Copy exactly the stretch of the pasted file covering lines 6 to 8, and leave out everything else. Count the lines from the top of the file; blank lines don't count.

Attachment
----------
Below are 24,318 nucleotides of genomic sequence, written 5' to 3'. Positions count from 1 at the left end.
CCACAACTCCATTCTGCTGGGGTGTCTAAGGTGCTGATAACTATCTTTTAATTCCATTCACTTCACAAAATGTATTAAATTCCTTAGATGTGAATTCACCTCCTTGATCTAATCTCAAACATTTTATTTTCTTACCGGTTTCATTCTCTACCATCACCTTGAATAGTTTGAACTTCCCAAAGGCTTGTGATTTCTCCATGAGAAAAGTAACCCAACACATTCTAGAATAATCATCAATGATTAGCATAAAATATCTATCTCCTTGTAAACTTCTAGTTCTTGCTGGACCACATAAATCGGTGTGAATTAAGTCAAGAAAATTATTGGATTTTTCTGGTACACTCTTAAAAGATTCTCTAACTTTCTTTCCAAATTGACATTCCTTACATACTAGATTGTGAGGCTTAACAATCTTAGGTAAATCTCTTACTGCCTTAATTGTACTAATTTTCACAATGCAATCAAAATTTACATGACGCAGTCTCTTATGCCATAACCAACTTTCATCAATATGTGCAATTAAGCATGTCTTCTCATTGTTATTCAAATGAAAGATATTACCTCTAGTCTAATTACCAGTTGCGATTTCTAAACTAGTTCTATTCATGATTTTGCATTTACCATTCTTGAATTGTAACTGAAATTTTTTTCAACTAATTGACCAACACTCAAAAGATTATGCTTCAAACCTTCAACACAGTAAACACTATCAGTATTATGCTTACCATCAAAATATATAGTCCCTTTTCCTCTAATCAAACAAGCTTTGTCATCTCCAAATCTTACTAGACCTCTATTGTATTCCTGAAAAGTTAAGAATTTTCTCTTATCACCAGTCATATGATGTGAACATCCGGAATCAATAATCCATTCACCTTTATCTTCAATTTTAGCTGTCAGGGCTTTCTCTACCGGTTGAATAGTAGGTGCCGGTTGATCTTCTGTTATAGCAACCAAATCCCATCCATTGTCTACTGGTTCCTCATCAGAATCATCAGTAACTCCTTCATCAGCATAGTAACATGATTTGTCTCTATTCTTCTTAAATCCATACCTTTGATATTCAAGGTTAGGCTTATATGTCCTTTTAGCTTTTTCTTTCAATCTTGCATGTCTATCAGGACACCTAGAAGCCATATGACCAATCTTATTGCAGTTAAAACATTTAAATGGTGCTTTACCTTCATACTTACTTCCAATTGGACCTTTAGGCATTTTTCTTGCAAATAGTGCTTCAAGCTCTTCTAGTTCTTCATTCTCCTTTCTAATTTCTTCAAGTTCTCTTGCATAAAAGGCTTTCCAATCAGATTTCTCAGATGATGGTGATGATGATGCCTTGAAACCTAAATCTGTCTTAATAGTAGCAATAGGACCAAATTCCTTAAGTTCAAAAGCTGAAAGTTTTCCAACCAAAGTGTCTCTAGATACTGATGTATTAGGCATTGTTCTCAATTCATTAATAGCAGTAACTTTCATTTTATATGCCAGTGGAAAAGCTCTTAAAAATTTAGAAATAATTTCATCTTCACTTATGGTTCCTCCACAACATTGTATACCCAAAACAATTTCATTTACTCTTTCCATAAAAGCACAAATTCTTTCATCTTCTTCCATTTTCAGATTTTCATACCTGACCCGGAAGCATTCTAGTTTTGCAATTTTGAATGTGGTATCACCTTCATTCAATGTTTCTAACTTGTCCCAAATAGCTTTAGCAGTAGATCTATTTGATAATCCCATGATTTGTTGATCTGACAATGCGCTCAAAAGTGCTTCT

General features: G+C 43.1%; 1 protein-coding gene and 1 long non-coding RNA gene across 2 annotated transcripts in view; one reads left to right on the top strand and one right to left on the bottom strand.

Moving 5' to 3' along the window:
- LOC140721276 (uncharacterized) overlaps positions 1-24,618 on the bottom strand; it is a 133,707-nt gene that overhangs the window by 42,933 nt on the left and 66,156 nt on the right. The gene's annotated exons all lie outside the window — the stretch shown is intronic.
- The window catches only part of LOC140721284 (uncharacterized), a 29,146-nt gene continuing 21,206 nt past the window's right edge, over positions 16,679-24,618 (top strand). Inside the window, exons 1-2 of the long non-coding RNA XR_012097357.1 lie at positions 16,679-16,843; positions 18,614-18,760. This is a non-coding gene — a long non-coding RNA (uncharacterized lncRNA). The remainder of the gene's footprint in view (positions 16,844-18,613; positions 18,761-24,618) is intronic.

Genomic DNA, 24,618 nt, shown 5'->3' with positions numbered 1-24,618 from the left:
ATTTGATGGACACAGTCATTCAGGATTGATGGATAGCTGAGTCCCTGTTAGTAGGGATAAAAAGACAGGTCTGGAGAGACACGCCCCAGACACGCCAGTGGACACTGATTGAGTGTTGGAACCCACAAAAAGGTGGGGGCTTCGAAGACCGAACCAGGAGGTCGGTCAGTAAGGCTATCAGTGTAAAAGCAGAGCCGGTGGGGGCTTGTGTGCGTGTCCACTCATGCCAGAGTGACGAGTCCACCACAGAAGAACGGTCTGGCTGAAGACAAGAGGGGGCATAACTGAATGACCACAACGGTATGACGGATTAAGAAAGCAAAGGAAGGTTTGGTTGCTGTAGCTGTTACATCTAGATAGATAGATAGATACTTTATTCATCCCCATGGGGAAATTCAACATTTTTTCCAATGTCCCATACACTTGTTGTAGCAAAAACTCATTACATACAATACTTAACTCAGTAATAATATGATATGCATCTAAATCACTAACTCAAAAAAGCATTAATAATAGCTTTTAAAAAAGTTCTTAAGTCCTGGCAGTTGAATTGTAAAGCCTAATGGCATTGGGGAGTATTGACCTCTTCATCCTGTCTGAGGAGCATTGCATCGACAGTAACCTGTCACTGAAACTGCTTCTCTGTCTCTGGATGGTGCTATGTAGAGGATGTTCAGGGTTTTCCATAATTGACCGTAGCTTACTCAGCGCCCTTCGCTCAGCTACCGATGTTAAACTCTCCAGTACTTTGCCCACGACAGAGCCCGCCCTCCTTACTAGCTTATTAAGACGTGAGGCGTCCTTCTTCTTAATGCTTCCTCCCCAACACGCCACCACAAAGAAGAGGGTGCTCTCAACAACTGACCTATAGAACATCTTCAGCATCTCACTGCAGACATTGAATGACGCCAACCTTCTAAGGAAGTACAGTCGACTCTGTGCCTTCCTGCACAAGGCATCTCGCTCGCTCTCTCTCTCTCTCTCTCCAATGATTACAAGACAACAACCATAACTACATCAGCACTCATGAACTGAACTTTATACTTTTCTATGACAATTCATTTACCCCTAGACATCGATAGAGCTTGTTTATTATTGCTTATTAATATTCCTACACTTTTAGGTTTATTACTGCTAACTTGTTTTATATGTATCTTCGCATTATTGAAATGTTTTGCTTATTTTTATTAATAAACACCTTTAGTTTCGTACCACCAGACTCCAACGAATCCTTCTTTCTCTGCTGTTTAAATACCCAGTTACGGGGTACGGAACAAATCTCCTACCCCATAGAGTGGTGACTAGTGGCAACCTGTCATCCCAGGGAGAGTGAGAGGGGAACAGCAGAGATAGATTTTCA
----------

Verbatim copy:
- The window catches only part of LOC140721284 (uncharacterized), a 29,146-nt gene continuing 21,206 nt past the window's right edge, over positions 16,679-24,618 (top strand). Inside the window, exons 1-2 of the long non-coding RNA XR_012097357.1 lie at positions 16,679-16,843; positions 18,614-18,760. This is a non-coding gene — a long non-coding RNA (uncharacterized lncRNA). The remainder of the gene's footprint in view (positions 16,844-18,613; positions 18,761-24,618) is intronic.

Genomic DNA, 24,618 nt, shown 5'->3' with positions numbered 1-24,618 from the left:
ATTTGATGGACACAGTCATTCAGGATTGATGGATAGCTGAGTCCCTGTTAGTAGGGATAAAAAGACAGGTCTGGAGAGACACGCCCCAGACACGCCAGTGGACACTGATTGAGTGTTGGAACCCACAAAAAGGTGGGGGCTTCGAAGACCGAACCAGGAGGTCGGTCAGTAAGGCTATCAGTGTAAAAGCAGAGCCGGTGGGGGCTTGTGTGCGTGTCCACTCATGCCAGAGTGACGAGTCCACCACAGAAGAACGGTCTGGCTGAAGACAAGAGGGGGCATAACTGAATGACCACAACGGTATGACGGATTAAGAAAGCAAAGGAAGGTTTGGTTGCTGTAGCTGTTACATCTAGATAGATAGATAGATACTTTATTCATCCCCATGGGGAAATTCAACATTTTTTCCAATGTCCCATACACTTGTTGTAGCAAAAACTCATTACATACAATACTTAACTCAGTAATAATATGATATGCATCTAAATCACTAACTCAAAAAAGCATTAATAATAGCTTTTAAAAAAGTTCTTAAGTCCTGGCAGTTGAATTGTAAAGCCTAATGGCATTGGGGAGTATTGACCTCTTCATCCTGTCTGAGGAGCATTGCATCGACAGTAACCTGTCACTGAAACTGCTTCTCTGTCTCTGGATGGTGCTATGTAGAGGATGTTCAGGGTTTTCCATAATTGACCGTAGCTTACTCAGCGCCCTTCGCTCAGCTACCGATGTTAAACTCTCCAGTACTTTGCCCACGACAGAGCCCGCCCTCCTTACTAGCTTATTAAGACGTGAGGCGTCCTTCTTCTTAATGCTTCCTCCCCAACACGCCACCACAAAGAAGAGGGTGCTCTCAACAACTGACCTATAGAACATCTTCAGCATCTCACTGCAGACATTGAATGACGCCAACCTTCTAAGGAAGTACAGTCGACTCTGTGCCTTCCTGCACAAGGCATCTCGCTCGCTCTCTCTCTCTCTCTCTCCAATGATTACAAGACAACAACCATAACTACATCAGCACTCATGAACTGAACTTTATACTTTTCTATGACAATTCATTTACCCCTAGACATCGATAGAGCTTGTTTATTATTGCTTATTAATATTCCTACACTTTTAGGTTTATTACTGCTAACTTGTTTTATATGTATCTTCGCATTATTGAAATGTTTTGCTTATTTTTATTAATAAACACCTTTAGTTTCGTACCACCAGACTCCAACGAATCCTTCTTTCTCTGCTGTTTAAATACCCAGTTACGGGGTACGGAACAAATCTCCTACCCCATAGAGTGGTGACTAGTGGCAACCTGTCATCCCAGGGAGAGTGAGAGGGGAACAGCAGAGATAGATTTTCA